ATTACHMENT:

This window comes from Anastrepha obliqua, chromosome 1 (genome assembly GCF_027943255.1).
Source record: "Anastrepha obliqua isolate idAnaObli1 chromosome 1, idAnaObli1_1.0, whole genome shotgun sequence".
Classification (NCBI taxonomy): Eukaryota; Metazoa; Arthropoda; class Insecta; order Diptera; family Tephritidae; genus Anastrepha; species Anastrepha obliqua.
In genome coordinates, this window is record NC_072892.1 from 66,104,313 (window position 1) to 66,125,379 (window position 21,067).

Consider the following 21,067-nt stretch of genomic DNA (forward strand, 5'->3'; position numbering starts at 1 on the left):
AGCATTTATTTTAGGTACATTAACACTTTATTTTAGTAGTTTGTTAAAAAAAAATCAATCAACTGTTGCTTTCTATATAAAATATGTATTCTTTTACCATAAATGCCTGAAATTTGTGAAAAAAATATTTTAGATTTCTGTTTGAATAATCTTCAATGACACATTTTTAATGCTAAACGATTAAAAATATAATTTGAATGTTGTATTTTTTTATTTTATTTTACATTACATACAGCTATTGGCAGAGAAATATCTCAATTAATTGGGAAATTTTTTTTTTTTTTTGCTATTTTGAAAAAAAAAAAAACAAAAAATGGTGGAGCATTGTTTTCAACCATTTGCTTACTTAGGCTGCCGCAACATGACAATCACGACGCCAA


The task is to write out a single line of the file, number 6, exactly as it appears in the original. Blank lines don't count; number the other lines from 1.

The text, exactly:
AGCATTTATTTTAGGTACATTAACACTTTATTTTAGTAGTTTGTTAAAAAAAAATCAATCAACTGTTGCTTTCTATATAAAATATGTATTCTTTTACCATAAATGCCTGAAATTTGTGAAAAAAATATTTTAGATTTCTGTTTGAATAATCTTCAATGACACATTTTTAATGCTAAACGATTAAAAATATAATTTGAATGTTGTATTTTTTTATTTTATTTTACATTACATACAGCTATTGGCAGAGAAATATCTCAATTAATTGGGAAATTTTTTTTTTTTTTTGCTATTTTGAAAAAAAAAAAAACAAAAAATGGTGGAGCATTGTTTTCAACCATTTGCTTACTTAGGCTGCCGCAACATGACAATCACGACGCCAA